Getting from Austin, TX to Brattleboro, VT ended up taking two days and four connections. A month earlier I’d driven in the same direction from Houston and the little yellow car’s engine coughed and spluttered terribly, cutting out whenever I hit 70 mph. That had turned out to be a tankful of bad gas and this was a shortage of airline crew, but it was starting to feel like Texas didn’t want to let me go.
In Austin I’d been a part of the University of Texas’s Summer Institute, and commented in a workshop that we don’t only see children in personal and professional lives, but also everywhere we go in the world. I’d said how everyone could benefit from an awareness of children’s play, even if it only meant they were kinder to a child fussing on the bus. And now, in 38A to my 39B, a small boy began to cry.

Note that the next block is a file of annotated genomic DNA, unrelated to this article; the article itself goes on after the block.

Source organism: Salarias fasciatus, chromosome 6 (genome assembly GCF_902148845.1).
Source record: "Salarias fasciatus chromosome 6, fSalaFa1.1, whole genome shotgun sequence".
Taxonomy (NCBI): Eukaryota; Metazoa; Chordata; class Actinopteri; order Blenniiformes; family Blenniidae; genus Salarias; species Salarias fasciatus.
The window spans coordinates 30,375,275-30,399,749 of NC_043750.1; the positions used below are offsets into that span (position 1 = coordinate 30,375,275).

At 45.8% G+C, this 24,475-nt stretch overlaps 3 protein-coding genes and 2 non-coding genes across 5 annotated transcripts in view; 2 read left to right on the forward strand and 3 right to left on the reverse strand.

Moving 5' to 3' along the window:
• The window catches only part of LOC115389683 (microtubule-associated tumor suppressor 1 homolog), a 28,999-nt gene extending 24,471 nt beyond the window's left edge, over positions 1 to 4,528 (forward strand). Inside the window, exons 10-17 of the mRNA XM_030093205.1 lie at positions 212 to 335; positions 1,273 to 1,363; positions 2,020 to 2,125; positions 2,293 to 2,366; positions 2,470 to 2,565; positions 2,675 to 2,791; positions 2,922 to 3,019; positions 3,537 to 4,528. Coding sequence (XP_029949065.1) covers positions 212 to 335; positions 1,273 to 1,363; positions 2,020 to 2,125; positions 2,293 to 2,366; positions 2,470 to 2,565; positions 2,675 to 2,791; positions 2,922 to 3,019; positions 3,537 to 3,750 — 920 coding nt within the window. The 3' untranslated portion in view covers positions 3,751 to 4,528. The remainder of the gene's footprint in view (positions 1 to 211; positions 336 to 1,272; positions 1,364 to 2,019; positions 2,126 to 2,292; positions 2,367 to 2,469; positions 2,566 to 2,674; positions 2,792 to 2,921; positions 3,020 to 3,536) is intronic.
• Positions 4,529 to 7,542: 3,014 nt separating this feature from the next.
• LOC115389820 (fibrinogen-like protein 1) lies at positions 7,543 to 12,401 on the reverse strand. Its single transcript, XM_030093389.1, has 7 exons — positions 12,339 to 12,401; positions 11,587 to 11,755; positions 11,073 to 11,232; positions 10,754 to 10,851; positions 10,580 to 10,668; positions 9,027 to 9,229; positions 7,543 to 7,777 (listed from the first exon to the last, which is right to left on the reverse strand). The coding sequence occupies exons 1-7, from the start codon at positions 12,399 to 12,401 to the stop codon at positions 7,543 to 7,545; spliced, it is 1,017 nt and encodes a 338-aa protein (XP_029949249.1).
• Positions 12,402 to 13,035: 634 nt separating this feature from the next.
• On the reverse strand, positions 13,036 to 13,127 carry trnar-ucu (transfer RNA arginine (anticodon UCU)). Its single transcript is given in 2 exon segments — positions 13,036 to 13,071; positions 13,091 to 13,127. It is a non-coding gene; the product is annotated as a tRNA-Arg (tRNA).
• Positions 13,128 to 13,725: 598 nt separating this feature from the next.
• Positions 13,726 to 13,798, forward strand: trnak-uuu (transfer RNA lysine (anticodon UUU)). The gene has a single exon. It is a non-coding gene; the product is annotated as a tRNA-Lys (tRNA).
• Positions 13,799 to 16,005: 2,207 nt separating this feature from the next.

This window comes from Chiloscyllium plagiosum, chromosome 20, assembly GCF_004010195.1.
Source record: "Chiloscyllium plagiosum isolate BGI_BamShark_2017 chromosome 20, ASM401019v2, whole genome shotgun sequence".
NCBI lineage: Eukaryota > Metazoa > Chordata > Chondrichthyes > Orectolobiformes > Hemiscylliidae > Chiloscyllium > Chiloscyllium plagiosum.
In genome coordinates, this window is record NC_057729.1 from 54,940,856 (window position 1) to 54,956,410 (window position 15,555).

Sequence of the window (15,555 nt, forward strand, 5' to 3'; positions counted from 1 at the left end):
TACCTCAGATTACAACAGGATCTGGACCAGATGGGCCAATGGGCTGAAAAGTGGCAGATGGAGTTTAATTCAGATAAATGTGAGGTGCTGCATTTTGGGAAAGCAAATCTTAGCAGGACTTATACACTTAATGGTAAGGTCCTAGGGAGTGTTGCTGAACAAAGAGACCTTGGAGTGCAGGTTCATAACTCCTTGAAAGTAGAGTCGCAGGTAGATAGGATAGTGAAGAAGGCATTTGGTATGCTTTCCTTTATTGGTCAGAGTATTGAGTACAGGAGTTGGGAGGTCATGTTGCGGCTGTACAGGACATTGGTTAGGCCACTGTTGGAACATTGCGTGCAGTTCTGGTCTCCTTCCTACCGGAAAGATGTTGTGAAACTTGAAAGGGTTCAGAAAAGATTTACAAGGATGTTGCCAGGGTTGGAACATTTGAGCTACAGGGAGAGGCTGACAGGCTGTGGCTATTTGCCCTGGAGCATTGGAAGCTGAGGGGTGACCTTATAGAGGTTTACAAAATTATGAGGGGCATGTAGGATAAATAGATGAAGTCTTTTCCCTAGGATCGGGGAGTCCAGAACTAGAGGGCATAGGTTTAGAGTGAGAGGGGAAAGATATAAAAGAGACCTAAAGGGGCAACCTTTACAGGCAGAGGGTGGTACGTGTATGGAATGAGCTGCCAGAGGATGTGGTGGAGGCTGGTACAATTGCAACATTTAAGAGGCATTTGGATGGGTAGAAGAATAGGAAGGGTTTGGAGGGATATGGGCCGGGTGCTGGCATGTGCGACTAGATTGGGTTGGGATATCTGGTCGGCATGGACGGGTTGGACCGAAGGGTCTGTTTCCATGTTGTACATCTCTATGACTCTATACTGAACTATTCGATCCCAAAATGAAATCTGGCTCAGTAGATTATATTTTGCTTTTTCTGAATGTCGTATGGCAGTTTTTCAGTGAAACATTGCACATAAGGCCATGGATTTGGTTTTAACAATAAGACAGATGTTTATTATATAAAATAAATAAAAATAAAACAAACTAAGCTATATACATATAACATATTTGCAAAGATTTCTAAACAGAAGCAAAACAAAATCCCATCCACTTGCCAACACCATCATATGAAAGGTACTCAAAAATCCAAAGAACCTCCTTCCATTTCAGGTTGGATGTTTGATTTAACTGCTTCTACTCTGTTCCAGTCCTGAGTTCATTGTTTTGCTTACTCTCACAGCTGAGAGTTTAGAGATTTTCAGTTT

He’d dropped an important toy at takeoff, which I later spotted and fished out from between the feet of my sleeping neighbor to the right. There was been some peekaboo between him and my neighbor to the left, a sweet grandmotherly type who wiggled her fingers over the reclining seat back. The plane had begun its descent when turbulence throw us back up into the air. We bounced, and my neighbor to the right startled awake. The boy began to howl and all around us the air clenched. I imagined the other adults felt torn as I did, hating the noise and not wanting to hate the child. Could he feel our response, as screams lifted in pitch and volume? His despair took words. “I wanna go hoooooome,” he wailed, from the red center of his being. He was surprised and silenced when all those same adults suddenly burst into laughter all around him.
“You and me both,” said one neighbor, while the other one nodded slowly. “Sing it, kid,” someone said behind me.
We’d all hated the sound of his screaming, built a mental wall against our own reaction, but suddenly that changed. We shared a feeling of being trapped together in a flying tin can, when we’d all far rather be home. By naming it, this boy had brought us together, and the first thing we did was laugh in recognition.